A vignette by Fred Leeds
In the old days (before there were clocks and calendars and such), the universe was thought of as a person. Here is a fable, culled successfully from the few records of that time.
The universe woke up one morning and yawned. Glancing about him, he noticed he hadn’t a stitch on. He had grown so weary of having to deal with mechanisms, he could no longer remember things clearly. “Animals and rocks. animals and rocks,” he kept muttering to himself, incoherently. The old fellow had broken off ties with the things that populated him. Every night he pulled down the sun like some casual window-shade, and put it up in the morning only wearily. There was something he had forgotten, something vital to all his plans.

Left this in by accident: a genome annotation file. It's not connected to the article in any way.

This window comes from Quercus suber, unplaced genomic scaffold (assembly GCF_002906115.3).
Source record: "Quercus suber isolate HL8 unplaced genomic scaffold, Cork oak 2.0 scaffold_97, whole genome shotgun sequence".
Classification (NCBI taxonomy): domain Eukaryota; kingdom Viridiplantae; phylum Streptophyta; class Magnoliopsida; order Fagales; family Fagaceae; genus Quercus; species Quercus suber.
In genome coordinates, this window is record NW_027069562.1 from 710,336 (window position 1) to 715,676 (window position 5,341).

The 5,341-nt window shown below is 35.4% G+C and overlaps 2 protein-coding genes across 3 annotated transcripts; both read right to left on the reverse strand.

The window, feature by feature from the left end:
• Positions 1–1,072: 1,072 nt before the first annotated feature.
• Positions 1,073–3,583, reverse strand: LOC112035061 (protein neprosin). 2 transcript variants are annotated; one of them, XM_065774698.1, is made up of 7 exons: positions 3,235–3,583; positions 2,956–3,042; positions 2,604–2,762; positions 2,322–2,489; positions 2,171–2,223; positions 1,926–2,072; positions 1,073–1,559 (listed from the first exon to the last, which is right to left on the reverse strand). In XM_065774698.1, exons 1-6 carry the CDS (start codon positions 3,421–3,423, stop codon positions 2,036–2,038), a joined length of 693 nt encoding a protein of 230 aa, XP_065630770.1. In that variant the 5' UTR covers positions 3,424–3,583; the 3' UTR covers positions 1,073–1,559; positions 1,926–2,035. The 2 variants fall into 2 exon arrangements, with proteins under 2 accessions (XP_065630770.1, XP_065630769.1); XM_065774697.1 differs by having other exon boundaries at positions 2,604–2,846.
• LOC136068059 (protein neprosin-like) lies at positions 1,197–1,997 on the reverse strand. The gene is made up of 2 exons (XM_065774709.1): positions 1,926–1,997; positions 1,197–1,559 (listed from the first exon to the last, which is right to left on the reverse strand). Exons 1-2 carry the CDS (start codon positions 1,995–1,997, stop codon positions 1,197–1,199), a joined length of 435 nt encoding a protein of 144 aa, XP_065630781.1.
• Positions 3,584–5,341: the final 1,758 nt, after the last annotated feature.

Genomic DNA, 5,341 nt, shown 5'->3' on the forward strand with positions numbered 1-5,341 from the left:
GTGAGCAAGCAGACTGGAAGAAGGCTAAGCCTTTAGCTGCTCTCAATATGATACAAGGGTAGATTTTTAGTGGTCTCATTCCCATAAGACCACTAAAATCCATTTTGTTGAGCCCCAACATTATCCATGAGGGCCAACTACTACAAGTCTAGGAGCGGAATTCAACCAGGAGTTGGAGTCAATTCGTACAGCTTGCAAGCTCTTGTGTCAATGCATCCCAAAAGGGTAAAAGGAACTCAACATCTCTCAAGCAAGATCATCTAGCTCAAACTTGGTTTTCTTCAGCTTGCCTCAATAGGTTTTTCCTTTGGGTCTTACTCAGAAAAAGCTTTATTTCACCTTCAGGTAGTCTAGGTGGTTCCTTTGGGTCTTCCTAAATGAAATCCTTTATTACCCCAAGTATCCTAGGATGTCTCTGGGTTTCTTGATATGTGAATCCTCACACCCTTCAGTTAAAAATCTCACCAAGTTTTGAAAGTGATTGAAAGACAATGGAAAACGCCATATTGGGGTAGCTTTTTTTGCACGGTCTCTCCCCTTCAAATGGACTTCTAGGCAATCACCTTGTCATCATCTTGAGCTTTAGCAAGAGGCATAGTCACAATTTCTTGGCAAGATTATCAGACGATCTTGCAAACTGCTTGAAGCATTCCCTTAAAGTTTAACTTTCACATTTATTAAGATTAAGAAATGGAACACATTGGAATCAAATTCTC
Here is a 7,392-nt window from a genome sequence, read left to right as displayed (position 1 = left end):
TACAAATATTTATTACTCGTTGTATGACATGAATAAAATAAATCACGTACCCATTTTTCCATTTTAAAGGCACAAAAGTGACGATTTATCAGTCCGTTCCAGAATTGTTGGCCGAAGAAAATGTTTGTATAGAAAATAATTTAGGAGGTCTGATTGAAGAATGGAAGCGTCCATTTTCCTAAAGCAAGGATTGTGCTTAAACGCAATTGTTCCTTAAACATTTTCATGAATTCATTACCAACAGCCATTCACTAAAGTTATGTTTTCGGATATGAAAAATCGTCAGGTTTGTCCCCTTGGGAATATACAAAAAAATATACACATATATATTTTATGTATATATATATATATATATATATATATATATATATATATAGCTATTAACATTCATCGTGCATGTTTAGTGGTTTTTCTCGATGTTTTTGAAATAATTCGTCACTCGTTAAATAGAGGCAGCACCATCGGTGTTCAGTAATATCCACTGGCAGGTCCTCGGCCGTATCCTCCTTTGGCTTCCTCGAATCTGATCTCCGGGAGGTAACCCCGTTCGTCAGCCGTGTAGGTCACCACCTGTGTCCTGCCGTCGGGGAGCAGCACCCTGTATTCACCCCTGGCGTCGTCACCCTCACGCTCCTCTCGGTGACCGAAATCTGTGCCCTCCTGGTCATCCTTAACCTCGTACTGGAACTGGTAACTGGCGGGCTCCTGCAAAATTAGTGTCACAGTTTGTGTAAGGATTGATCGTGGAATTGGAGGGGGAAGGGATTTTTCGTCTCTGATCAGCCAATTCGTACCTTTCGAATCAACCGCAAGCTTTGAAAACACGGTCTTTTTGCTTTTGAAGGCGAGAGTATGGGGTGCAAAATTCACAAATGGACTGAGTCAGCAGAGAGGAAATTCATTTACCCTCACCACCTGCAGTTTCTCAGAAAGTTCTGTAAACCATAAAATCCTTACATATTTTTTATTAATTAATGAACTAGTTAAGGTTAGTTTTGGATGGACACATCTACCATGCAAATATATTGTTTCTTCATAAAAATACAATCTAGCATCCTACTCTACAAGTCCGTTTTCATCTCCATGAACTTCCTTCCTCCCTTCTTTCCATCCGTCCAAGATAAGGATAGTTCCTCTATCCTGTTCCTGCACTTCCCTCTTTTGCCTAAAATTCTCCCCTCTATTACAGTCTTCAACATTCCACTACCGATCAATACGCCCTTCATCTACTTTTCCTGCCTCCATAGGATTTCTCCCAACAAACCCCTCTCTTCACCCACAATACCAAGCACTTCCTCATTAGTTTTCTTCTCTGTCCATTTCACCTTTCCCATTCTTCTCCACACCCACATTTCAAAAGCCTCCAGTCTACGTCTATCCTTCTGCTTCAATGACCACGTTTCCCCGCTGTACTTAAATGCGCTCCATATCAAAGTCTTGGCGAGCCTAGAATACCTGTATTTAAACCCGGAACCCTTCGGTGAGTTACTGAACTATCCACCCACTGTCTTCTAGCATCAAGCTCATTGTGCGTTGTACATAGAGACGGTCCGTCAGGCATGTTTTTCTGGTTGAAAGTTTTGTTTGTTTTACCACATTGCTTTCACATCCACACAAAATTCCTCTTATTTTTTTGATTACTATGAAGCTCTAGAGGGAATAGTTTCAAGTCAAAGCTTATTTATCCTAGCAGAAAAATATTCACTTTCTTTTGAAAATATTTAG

“I can’t keep up with the days anymore and be myself,” the sun moaned to the moon and stars. Having to chase the wearisome, scattered days, our poor shining orb had lost all hope.
Surfacing from its evolution, humanity arrived carrying a treasure called consciousness, which was both old and new. It was a seed the universe had planted in ages past, the promising brainchild he had forgotten.
Clapping his hands, the universe now recalled his own connection to things and people. He returned the sun to its original place of honor in the sky. Seeing the sun restored, the moon and stars danced together as in days past.
Once more the universe looked with favor upon the animals, and he looked indulgently even on the rocks. He smiled for the first time in a very long while: a beam curiously like a human smile, shining everywhere at once.
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